“There’s a story of a yeshiva student who wrote a treatise on whether a woman in labor should travel by car to the hospital on Shabbat, and his conclusion was that she should ride there by bicycle – just to demonstrate how disconnected they can be from actual lived experience,” she illustrates. “But that same disconnect exists in other ivory towers too and in other learning societies that are not necessarily religious.”

But other ivory towers are not characterized by an unequal division of roles by definition, where the woman is the breadwinner and also the one in charge of the housework, in order to enable the man to study.

“It depends on the family. Sometimes it’s the husband who takes the children to their schools and picks them up. If you go to a community clinic in a Haredi neighborhood in the middle of the day, you’ll see children mainly with their fathers. In many homes, there’s a kind of role reversal, in which the women are the breadwinners and the men are the main caregivers for a few years. And it should be pointed out that in secular society too there are quite a few women who work until four in the afternoon and then bear most of the burden at home too. This phenomenon is not unique to Haredim.”

You define yourself as feminist and Orthodox. Isn’t there a clash?

“Of course there is. Most of my difficulties with Jewish law are related to the status of minorities, including women. But if I’ve decided to be part of this world, I have to get to know it as best I can. That’s the only way I can become an agent of change within it. The difficulty is with the motivation to enter it.”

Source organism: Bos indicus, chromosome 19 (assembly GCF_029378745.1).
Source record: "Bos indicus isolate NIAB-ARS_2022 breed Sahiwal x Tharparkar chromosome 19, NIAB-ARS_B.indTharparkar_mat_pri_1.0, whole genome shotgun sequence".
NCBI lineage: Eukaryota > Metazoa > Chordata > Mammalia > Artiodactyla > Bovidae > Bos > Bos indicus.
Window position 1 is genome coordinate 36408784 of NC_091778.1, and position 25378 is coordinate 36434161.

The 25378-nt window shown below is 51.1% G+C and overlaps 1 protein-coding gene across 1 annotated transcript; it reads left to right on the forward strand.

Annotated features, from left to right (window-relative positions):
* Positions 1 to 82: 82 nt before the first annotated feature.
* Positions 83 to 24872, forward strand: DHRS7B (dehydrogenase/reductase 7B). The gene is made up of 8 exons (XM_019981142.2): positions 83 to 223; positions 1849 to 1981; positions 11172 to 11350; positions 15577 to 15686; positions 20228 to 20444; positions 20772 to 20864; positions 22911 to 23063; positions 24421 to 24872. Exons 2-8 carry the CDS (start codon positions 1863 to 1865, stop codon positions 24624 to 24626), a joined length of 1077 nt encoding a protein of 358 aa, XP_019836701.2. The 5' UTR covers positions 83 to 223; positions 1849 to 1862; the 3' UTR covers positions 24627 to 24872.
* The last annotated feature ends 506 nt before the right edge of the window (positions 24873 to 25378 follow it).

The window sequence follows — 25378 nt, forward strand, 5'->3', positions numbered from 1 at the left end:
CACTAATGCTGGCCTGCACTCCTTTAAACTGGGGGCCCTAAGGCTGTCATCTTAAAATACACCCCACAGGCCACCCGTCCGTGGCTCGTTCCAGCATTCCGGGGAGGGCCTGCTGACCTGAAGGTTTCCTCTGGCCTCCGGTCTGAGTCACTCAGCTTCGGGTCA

To be an agent of change means to accept rules that you disapprove of.

“That’s right. I wouldn’t be able to live in a system that I could completely control. That would be too fluid and could move in any direction. If the entire thing is no bigger than me, something of its meaning gets lost.”

In Reform Judaism, for example, women are counted as part of a prayer quorum and women rabbis have been ordained for many years already.

“Reform Judaism has undergone so many changes in the 150 years of its existence that you have to ask yourself: What does it ultimately converge into? What connection is there between the Reform movement today and what those who founded it envisioned? Everything is very fluid and mutable. But that doesn’t imply that I’m criticizing the Reform movement. There are a lot of people for whom it’s a good fit. For me personally, it’s not. I never even toyed with the idea. It was clear to me that if I wasn’t religious, I’d be secular.”

The wall of halakha

Florsheim spent most of her 20s feverishly studying and didn’t devote too much attention to matters of marriage and family. No one in her family pressured her about the subject either. “The concept of ‘late singlehood’ didn’t exist in our family,” she says. “I always got the message that I was complete as an individual, that I could develop as far as I wanted and that it wasn’t necessarily dependent on marriage and children. That’s why I didn’t feel pressured, with the exception of the accusation that came up from time to time, a kind of internalization that ‘You’re too broken and no one will want you.’”

At first, the accusation appeared as a crack and Florsheim thought she could mend it herself. “I could have remarked to people, ‘It’s something that happened to me,’ but I wasn’t really connected to it. I didn’t understand the deeper meaning of what had happened, of how it affected my life. I was disconnected. And when I did become engaged with it, the main emotion was guilt. That’s why I didn’t go for therapy. Until my body made itself heard and crashed. Apparently, it just kept piling up until everything overflowed. I have no other explanation for why it happened at that particular point in time. Perhaps it was the realization that it wasn’t my fault.”

Such a realization could have been expected to be something cathartic, liberating.